Why use Getters and Setters functions

Getter and Setter functions are collectively known as accessor functions. In my previous two articles, I talked about how I created mix because I wanted to use Getter and Setter functions.

But why do we even use Getters and Setters in the first place?

Why use getters and setters?

I have two reasons.

  1. Syntax reasons
  2. Encapsulation

Copying properties from one object to another (including Getters and Setters)

Object.assign is the standard way to copy properties from one object to another. It is often used for copying properties that are one-layer deep. (One-layer deep means there are no nested objects).

It can be used to extend settings from a default object. Here’s an example:

const one = { one: 'one' }
const two = { two: 'two' }
const merged = Object.assign({}, one, two)

console.log(merged) // { one: ‘one’, two: ‘two’ }

Unfortunately, Object.assign doesn’t copy accessors. (Accessor is a term for Getter and Setter functions). Object.assign reads the value of a Getter function and copies that value instead.

let count = 0
const one = {}
const two = {
get count () { return count },
set count (value) { count = value }
const three = Object.assign({}, one, two)

console.log(‘two:’, two) console.log(‘three:’, three)

Try logging two and three in a Node environment. Accessors will be logged clearly. You’ll immediately see that three.count is NOT an accessor.

Accessors are not copied into three.

Getting the horizontal and vertical centers of an element

I often find myself needing to calculate the horizontal center and vertical center of an element.

One example is a popover.

To position the popover perfectly, I need to know the horizontal and vertical centers of the button that triggers the popover. Here’s one example of a calculation I had to make.

One of the popover calculations.

Polymorphism in JavaScript

For the longest time, I thought that “Polymorphing” was about converting something into sheep (thanks to Warcraft). The sheep image stuck with me and made it hard to understand exactly what Polymorphism is.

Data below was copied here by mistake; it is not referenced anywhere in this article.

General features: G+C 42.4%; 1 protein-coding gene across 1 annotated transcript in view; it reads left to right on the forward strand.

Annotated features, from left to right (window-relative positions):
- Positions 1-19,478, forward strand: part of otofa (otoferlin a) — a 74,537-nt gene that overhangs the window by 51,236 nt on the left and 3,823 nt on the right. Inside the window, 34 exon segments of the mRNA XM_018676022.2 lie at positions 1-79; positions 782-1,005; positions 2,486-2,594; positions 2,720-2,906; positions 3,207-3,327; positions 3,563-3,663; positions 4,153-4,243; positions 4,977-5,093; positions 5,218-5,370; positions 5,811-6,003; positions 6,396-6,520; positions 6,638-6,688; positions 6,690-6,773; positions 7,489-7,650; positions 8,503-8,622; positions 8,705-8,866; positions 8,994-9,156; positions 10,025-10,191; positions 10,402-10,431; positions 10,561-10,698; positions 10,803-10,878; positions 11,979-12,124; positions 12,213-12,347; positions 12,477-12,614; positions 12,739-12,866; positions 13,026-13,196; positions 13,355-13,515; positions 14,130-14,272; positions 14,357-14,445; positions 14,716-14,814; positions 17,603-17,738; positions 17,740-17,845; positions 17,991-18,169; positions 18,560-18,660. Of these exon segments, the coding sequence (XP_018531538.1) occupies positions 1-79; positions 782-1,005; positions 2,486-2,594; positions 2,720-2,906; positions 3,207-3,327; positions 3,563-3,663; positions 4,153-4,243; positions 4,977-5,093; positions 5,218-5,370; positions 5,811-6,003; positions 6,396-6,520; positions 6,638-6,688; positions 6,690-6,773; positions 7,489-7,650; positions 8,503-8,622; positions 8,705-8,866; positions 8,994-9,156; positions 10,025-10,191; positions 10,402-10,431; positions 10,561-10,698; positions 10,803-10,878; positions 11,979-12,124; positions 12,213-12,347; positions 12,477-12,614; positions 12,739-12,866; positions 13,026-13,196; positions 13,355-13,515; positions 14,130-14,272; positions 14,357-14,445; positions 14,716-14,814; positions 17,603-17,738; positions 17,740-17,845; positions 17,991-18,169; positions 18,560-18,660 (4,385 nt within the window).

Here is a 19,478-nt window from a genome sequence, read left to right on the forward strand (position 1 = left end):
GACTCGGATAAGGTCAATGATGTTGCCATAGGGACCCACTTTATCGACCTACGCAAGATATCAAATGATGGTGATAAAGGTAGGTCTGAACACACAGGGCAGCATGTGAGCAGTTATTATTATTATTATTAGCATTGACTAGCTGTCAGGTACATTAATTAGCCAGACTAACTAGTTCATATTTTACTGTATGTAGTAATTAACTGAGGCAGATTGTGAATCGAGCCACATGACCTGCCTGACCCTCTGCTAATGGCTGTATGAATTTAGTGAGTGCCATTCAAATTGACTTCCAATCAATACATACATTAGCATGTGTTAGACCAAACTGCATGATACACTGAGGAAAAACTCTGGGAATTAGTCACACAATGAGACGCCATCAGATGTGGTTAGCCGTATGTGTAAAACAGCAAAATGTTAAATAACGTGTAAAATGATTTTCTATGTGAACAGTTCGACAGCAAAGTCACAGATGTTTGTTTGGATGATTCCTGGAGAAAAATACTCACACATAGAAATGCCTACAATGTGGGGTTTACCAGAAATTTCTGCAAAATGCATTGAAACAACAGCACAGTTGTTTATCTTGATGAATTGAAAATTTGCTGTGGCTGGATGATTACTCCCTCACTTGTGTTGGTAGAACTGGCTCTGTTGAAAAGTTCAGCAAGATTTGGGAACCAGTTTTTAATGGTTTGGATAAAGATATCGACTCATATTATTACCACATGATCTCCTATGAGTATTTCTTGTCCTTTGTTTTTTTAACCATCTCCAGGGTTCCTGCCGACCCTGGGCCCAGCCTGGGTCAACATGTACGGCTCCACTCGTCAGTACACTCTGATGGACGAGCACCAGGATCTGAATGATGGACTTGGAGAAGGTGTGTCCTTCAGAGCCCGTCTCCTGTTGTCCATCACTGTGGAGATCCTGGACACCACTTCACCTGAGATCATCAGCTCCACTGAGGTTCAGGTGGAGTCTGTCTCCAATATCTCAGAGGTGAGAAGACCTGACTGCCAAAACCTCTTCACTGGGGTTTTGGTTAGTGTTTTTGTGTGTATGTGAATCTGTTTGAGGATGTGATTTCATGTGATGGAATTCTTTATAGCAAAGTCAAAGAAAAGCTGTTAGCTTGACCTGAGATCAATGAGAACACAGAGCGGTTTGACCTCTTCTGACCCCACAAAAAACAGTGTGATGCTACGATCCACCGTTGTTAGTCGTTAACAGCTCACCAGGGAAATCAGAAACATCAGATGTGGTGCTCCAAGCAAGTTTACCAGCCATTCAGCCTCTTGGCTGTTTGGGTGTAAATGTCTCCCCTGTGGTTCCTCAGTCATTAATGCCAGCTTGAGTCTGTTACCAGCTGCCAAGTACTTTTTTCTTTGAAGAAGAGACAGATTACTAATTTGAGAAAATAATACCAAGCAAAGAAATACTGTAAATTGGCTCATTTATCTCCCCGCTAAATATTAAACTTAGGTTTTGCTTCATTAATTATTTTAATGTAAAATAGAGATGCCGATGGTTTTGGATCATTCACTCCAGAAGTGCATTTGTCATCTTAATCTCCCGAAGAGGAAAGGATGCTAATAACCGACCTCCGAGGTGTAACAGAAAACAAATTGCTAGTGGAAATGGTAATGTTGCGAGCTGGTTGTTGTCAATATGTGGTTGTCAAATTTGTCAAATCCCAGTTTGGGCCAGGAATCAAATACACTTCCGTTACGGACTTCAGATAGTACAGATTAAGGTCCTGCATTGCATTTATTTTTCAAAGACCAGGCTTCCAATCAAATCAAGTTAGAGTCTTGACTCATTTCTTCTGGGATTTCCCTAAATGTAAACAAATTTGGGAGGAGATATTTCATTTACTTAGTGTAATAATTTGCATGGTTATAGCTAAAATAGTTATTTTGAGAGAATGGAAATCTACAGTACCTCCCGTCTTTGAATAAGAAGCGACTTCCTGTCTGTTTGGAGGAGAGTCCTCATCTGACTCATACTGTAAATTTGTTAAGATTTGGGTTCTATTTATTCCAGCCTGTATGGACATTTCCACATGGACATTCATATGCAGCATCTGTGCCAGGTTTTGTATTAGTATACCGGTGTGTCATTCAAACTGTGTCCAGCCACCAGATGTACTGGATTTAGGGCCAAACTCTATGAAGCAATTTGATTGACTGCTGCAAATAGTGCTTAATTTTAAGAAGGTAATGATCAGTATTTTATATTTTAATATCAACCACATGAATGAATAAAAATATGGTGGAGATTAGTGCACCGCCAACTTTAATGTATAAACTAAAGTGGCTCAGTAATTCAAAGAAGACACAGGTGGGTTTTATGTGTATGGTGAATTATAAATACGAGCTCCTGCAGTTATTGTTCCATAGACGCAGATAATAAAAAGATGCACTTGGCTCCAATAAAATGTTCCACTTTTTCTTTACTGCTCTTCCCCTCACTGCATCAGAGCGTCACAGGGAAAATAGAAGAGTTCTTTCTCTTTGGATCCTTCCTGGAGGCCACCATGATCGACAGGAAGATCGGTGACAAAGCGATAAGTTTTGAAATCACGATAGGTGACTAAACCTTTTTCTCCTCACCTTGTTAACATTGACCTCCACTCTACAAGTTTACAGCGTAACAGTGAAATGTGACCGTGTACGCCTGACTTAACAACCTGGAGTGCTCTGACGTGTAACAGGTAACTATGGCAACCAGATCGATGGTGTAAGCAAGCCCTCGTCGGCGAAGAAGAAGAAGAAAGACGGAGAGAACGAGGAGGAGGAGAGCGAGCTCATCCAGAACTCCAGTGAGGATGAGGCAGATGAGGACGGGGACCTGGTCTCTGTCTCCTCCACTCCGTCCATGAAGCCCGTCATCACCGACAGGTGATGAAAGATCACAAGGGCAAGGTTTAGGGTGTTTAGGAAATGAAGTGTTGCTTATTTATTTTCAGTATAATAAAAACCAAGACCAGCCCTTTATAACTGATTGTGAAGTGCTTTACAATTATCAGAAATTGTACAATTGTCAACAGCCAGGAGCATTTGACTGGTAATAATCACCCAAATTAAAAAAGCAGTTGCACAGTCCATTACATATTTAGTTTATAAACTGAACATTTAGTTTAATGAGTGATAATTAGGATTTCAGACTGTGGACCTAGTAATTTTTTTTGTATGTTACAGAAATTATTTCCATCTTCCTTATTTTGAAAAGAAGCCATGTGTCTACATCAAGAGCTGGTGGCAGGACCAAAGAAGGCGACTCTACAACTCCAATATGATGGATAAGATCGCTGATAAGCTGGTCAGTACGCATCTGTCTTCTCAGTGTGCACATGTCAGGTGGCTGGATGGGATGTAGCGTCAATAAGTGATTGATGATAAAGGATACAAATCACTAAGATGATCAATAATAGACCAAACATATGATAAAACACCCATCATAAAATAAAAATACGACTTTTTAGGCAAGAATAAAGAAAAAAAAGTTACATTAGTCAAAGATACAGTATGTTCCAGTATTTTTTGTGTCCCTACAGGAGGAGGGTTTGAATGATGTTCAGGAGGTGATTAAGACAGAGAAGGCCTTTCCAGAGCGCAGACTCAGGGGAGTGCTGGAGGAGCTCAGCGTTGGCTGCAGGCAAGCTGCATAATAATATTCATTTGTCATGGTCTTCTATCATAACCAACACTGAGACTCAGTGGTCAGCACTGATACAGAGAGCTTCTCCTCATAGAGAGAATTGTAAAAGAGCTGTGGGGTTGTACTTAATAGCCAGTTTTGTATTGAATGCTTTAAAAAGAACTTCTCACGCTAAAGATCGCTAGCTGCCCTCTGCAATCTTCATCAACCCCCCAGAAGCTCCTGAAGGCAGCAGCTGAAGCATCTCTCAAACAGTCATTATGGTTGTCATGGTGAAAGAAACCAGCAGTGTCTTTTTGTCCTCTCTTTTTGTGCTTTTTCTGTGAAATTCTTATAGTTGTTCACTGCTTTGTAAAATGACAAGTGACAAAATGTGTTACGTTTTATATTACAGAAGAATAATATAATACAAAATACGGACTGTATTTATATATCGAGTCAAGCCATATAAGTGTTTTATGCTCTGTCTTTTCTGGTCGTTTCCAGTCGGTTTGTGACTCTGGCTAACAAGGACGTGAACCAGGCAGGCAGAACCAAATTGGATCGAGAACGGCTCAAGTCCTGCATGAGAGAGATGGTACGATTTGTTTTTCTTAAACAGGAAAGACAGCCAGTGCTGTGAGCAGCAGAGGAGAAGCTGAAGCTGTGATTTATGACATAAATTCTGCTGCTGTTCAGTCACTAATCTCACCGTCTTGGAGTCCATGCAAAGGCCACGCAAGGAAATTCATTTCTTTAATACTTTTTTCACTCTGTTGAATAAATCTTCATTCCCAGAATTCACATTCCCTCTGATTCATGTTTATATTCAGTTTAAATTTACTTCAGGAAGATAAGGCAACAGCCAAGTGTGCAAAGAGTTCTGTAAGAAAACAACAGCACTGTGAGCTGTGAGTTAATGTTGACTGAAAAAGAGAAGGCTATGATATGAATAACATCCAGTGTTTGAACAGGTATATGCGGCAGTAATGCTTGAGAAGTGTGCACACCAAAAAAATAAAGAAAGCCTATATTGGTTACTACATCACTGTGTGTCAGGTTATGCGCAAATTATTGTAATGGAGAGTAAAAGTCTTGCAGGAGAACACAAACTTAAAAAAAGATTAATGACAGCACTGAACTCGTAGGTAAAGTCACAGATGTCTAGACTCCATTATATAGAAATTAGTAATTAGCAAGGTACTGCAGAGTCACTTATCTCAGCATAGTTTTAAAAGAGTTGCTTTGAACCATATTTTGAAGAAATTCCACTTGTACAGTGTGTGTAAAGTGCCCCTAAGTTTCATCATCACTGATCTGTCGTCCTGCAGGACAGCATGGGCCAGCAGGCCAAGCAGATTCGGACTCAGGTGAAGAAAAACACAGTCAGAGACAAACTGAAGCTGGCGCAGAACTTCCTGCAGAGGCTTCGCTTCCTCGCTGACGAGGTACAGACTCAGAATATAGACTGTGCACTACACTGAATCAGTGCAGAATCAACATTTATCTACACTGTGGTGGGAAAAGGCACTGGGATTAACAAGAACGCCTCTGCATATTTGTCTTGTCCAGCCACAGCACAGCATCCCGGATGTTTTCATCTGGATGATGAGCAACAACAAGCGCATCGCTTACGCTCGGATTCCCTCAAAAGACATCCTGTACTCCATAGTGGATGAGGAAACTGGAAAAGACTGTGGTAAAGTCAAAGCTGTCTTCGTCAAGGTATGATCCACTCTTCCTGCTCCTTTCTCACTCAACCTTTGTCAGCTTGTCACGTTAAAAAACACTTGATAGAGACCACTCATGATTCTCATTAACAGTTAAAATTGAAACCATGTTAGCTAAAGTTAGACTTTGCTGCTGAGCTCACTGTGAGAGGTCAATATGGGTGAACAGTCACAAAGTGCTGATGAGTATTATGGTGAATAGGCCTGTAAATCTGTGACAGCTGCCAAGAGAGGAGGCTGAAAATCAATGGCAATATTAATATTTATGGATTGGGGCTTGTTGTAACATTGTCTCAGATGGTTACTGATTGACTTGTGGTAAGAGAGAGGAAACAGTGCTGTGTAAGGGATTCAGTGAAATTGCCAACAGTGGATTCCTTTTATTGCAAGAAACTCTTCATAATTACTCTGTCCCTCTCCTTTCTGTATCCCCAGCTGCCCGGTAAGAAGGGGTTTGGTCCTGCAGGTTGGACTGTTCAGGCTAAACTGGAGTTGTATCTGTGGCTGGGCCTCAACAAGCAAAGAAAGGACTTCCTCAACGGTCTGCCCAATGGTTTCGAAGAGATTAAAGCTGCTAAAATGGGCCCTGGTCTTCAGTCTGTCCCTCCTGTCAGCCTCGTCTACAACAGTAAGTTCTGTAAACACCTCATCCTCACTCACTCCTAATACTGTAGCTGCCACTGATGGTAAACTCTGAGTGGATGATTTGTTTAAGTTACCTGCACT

Today I want to explore what Polymorphism actually is. (Fun fact: Most articles about Polymorphism in JavaScript covers less than 1/3 of what it actually is).

Arrow Function Best Practices

When this is used in an arrow function, this will be the this value in the surrounding lexical scope.

Arrow functions change MANY things, so there are two best practices you need to know.

  1. Don’t create methods with arrow functions
  2. Create functions INISDE methods with arrow functions

How I work with arrays

There are many flavours to arrays in JavaScript. The possible methods you to create or change arrays are: unshift, shift, push, pop, splice, concat, slice, destructuring, rest operators, and spread operators.

There are also looping methods like for, forEach, map, filter, reduce, find, findIndex.

17 different flavours! 😱.

I want to document how I choose the array methods I use. This should help you understand how to pick methods.

Snowpack + Eleventy + Sass + PostCSS

I was able to create an Eleventy + Snowpack + Sass + PostCSS setup that works pretty well. I want to share this setup with you in this article.

First look at Snowpack

I was tinkering around with Dynamic Imports this week when I saw Snowpack in the JavaScript Weekly newsletter. It caught my eye and I gave it a whirl.

I managed to get a decent Eleventy + Snowpack + Sass setup in a couple of hours. I’ll share this setup next week. But first, I want to share some things I noticed about Snowpack.

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